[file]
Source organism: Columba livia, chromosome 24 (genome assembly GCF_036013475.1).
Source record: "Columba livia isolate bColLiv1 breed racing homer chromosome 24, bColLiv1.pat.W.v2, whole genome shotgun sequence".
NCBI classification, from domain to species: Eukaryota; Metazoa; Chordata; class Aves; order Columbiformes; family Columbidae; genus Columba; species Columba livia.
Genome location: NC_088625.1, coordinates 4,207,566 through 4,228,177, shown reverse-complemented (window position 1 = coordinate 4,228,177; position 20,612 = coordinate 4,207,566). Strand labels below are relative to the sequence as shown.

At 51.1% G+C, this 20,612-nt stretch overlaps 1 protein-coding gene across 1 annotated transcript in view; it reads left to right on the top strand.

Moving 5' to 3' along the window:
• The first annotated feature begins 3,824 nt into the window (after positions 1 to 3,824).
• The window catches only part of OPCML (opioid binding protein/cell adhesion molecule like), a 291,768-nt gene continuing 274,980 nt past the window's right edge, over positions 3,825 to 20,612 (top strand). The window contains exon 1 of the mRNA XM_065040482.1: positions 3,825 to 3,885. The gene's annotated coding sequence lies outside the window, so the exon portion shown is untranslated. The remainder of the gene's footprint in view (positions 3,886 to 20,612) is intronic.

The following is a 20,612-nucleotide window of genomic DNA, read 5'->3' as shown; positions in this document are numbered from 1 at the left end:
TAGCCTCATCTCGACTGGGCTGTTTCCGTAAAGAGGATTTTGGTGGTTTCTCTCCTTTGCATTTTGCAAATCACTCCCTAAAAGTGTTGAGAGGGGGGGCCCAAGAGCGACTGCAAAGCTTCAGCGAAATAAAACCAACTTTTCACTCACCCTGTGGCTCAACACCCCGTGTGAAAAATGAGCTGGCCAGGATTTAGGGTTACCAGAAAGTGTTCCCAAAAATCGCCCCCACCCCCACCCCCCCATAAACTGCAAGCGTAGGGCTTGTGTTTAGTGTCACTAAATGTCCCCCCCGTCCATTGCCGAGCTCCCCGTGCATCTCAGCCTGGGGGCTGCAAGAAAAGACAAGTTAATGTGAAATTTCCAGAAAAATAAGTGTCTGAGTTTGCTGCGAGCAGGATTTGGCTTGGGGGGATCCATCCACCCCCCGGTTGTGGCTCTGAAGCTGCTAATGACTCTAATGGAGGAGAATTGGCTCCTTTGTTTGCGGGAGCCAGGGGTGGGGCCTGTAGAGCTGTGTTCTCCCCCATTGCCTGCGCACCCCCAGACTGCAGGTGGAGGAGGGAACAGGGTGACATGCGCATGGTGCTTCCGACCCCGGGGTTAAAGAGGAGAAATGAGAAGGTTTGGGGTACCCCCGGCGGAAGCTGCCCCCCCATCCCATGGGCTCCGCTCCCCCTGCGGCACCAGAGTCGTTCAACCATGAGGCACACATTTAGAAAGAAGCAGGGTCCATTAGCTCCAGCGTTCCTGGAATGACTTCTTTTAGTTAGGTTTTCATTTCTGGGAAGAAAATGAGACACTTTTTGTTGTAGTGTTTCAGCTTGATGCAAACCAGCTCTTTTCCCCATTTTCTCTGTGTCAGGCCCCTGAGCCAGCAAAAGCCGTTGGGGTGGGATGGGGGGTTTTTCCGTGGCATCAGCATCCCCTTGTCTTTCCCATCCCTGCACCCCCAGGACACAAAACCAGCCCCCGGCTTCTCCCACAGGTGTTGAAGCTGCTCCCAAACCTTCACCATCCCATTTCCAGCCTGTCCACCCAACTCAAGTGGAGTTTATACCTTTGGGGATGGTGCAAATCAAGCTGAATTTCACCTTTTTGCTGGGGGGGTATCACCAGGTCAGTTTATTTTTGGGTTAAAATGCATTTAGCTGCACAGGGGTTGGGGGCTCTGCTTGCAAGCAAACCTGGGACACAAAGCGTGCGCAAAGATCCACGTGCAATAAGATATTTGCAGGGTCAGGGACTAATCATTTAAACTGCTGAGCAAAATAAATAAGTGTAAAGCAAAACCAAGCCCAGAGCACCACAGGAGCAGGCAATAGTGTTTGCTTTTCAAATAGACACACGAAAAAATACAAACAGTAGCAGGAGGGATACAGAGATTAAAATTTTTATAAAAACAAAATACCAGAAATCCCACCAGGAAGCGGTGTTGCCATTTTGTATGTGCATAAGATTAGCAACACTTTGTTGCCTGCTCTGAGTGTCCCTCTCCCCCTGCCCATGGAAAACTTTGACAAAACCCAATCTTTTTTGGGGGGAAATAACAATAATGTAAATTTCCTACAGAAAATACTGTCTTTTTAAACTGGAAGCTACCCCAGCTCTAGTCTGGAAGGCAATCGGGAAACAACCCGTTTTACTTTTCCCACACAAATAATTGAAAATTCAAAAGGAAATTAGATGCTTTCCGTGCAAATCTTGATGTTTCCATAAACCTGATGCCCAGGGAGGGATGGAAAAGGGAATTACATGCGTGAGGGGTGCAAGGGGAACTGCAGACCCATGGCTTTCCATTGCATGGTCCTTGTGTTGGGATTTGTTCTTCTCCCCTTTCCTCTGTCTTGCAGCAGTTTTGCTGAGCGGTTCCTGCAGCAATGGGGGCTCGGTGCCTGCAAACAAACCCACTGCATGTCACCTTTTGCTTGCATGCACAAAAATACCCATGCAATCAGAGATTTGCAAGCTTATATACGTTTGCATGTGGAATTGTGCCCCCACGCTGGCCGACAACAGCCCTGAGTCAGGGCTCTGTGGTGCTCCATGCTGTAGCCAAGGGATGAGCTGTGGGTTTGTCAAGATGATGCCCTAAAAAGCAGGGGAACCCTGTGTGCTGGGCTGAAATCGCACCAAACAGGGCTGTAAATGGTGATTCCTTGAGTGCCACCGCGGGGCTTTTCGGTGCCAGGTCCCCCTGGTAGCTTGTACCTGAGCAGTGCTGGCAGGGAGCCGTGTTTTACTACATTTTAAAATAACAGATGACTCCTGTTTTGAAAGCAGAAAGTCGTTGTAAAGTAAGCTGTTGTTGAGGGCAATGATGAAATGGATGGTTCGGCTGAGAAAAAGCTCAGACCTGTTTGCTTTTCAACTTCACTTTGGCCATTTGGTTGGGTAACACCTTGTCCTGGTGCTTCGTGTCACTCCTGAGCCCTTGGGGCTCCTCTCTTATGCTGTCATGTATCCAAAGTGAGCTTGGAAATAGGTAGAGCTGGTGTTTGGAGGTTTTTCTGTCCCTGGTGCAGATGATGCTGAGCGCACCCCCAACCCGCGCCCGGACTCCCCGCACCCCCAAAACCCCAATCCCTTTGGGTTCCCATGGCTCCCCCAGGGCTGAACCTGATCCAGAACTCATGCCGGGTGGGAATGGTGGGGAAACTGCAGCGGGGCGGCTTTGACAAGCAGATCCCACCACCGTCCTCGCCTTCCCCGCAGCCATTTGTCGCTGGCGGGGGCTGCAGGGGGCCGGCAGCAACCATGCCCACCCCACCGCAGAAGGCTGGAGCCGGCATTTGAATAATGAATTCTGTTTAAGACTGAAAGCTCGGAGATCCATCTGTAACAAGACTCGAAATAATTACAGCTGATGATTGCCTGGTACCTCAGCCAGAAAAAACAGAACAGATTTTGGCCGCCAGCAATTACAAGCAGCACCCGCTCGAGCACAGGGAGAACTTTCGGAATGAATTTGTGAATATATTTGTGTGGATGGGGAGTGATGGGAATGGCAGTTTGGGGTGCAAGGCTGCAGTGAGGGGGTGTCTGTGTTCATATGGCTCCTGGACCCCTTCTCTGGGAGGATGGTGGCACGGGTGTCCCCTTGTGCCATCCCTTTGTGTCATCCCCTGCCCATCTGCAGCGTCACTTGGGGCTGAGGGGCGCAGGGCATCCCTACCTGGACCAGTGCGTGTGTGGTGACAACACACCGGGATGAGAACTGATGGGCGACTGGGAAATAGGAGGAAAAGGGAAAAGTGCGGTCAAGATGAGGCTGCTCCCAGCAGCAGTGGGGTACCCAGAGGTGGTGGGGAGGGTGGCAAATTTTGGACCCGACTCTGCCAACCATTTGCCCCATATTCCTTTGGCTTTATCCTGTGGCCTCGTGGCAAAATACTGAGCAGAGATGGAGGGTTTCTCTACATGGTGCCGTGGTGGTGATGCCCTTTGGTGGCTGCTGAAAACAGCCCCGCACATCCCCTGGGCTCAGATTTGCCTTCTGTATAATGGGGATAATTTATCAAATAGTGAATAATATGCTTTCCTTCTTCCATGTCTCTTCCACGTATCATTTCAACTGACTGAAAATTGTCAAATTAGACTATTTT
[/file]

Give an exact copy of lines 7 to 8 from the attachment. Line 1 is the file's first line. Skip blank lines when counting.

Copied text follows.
• The first annotated feature begins 3,824 nt into the window (after positions 1 to 3,824).
• The window catches only part of OPCML (opioid binding protein/cell adhesion molecule like), a 291,768-nt gene continuing 274,980 nt past the window's right edge, over positions 3,825 to 20,612 (top strand). The window contains exon 1 of the mRNA XM_065040482.1: positions 3,825 to 3,885. The gene's annotated coding sequence lies outside the window, so the exon portion shown is untranslated. The remainder of the gene's footprint in view (positions 3,886 to 20,612) is intronic.